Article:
he entered, he won 24 of them. Not finished, not placed, but won -- and
placed second in 10 others. That’s a record that will likely never be matched.
Besides the highest percentage of wins, Fangio also holds the highest average
of Grand Prix points per race.
Of the eight years
he actively raced in Formula 1, he won the world championship in five of
them, and was runner up in two others. His closest rival in world championships,
Alain Prost, won it four times.
Was Fangio the best because
he always drove the best car? Hardly. He won world championships while
driving for four different marques: Alfa Romeo, Maserati, Mercedes and
Ferrari. In fact, he earned a reputation for his ability to win even while
driving inferior cars, and by driving no faster than absolutely necessary.
Other drivers were often
in awe of Fangio’s skills – referring to him as “the maestro”. John Claes
was one. In practice laps at Spa in 1954, Claes felt that his Maserati
was markedly slower than Fangio’s identical one. So he asked Juan Manuel
to drive it and see. Fangio did, and returned to the pits after turning
several laps at speeds comparable to those in his own car. When Claes asked
him how he did it, Fangio responded humbly in his halting English, “Less
brakes, more accelerator.”
Antithesis of a Hero
first appearance, Fangio was an unlikely racing legend. Short, shy and
balding, he lacked the dashing good looks of contemporaries like Mike Hawthorn
or Alberto Ascari. The son of a decorator, he had a thin, reedy voice and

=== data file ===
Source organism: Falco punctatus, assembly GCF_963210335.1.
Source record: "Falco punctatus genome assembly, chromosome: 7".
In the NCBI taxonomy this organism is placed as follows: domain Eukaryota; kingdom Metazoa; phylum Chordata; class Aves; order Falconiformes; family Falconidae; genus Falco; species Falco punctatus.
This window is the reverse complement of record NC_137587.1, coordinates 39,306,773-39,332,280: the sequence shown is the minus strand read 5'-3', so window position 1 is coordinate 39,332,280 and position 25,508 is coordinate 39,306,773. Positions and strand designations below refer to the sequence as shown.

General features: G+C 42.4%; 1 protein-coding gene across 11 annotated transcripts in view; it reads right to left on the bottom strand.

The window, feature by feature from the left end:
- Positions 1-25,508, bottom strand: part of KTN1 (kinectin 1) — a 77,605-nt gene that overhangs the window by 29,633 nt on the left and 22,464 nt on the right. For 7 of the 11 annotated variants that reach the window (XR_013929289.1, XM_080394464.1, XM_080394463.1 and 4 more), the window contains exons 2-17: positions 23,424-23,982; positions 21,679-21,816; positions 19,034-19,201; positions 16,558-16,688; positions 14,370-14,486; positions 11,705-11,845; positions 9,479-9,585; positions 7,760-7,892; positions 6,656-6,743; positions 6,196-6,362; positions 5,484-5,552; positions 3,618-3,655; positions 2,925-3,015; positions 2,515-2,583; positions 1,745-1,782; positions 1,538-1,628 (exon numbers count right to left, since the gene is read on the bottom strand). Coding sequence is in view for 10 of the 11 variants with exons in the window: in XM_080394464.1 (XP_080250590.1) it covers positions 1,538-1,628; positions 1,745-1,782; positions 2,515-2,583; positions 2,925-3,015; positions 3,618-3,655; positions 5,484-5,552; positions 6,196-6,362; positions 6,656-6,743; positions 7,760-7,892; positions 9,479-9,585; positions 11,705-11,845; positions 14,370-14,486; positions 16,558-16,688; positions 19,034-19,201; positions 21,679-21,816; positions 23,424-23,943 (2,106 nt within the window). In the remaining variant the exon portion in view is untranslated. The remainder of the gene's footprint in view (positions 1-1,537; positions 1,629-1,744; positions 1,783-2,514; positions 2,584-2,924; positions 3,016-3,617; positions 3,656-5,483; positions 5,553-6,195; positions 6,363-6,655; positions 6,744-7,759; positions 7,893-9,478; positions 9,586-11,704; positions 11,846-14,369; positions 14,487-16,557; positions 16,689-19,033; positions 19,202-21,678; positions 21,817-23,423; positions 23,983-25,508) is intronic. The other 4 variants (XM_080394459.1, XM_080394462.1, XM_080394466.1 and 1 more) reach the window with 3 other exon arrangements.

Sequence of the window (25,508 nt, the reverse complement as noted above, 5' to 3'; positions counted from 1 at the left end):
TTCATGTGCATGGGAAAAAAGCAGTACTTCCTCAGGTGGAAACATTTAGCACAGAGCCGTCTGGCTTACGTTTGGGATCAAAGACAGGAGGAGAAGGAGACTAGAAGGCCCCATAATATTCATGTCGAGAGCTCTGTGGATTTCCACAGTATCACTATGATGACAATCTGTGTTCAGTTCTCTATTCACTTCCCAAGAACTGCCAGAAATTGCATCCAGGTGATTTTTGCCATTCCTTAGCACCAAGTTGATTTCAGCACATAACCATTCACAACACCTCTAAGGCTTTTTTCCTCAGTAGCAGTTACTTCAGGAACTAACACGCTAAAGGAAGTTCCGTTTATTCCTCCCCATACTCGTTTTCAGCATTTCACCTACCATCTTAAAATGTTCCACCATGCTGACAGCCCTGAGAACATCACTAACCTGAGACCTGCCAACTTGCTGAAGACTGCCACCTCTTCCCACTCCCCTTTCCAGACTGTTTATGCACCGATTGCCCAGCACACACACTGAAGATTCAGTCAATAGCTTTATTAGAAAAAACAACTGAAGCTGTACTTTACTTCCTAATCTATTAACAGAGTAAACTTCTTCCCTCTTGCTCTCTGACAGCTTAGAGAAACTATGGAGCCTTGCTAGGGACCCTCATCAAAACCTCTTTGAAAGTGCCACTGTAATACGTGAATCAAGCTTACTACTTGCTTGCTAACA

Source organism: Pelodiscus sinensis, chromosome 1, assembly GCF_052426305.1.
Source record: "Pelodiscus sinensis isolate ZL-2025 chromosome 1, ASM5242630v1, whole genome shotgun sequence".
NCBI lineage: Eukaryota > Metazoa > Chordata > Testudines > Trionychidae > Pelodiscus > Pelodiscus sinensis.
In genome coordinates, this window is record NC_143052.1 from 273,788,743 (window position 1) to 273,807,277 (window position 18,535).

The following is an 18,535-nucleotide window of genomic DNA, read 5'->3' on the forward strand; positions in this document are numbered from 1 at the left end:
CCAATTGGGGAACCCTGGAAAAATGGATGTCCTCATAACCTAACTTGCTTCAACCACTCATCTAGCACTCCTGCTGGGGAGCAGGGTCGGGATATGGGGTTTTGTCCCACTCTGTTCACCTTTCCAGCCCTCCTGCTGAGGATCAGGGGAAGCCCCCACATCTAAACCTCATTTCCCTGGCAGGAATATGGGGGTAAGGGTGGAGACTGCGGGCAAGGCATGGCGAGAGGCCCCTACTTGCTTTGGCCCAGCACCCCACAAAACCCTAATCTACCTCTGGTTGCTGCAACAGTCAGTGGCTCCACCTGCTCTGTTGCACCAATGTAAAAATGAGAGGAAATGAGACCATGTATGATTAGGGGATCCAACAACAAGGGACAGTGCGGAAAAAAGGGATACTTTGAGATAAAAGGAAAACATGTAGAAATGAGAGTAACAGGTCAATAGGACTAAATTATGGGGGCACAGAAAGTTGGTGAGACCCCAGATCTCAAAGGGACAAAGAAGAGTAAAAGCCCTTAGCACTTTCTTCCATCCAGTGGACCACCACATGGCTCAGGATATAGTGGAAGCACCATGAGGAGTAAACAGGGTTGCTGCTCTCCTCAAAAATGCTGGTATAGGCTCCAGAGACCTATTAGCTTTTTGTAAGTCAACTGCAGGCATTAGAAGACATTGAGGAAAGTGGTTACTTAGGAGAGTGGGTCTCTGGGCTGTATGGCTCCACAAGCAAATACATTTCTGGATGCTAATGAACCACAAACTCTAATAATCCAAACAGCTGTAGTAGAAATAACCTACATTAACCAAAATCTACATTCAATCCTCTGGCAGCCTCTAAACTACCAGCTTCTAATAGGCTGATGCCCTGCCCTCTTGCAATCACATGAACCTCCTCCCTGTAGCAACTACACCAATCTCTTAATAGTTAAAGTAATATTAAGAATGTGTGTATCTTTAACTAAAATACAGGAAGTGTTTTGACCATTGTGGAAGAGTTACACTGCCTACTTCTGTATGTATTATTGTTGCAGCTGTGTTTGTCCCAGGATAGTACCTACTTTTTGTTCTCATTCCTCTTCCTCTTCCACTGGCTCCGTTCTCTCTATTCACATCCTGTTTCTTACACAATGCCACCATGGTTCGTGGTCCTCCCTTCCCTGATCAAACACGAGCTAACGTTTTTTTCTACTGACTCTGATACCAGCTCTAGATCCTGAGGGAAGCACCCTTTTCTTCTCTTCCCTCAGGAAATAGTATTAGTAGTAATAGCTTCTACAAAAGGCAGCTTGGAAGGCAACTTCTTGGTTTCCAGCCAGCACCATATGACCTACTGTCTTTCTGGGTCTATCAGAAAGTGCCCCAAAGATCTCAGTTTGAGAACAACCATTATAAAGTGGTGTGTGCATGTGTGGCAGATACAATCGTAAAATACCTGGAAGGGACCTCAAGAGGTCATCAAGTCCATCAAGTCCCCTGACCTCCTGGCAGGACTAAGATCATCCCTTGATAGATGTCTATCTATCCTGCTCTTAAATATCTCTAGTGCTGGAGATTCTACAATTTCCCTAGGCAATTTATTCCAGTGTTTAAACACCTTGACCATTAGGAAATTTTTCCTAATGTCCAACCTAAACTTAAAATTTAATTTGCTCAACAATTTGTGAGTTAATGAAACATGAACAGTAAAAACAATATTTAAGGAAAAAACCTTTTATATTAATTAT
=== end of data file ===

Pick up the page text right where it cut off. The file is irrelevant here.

had even been nicknamed “bandy legs” by his youthful soccer teammates.
When he entered Grand Prix racing at the age of 36, he was considered too
old to compete. While other drivers might act like flamboyant prima-donnas,
Fangio was quiet and gentlemanly.
Fangio’s unassuming nature
was demonstrated in 1950, his first season of Grand Prix racing, when he
was courted by Alfa Romeo to join its team. After driving their new Tipo158
car, he was so eager to race for Alfa that, when their president, Dr. Antonio
Alessio, asked him how much money he wanted, Fangio said simply, “I’ll
just sign the contract and let you fill in the noughts.”
Manuel Fangio was born in 1911 in Balcarce, Argentina, the son of an Italian
immigrant who made his living as a stonemason, plasterer and painter. During
his teens, Argentina eschewed administrative formalities,
so Juan drove for 50 years
before he ever got a driver’s license. At the age of 25, he entered his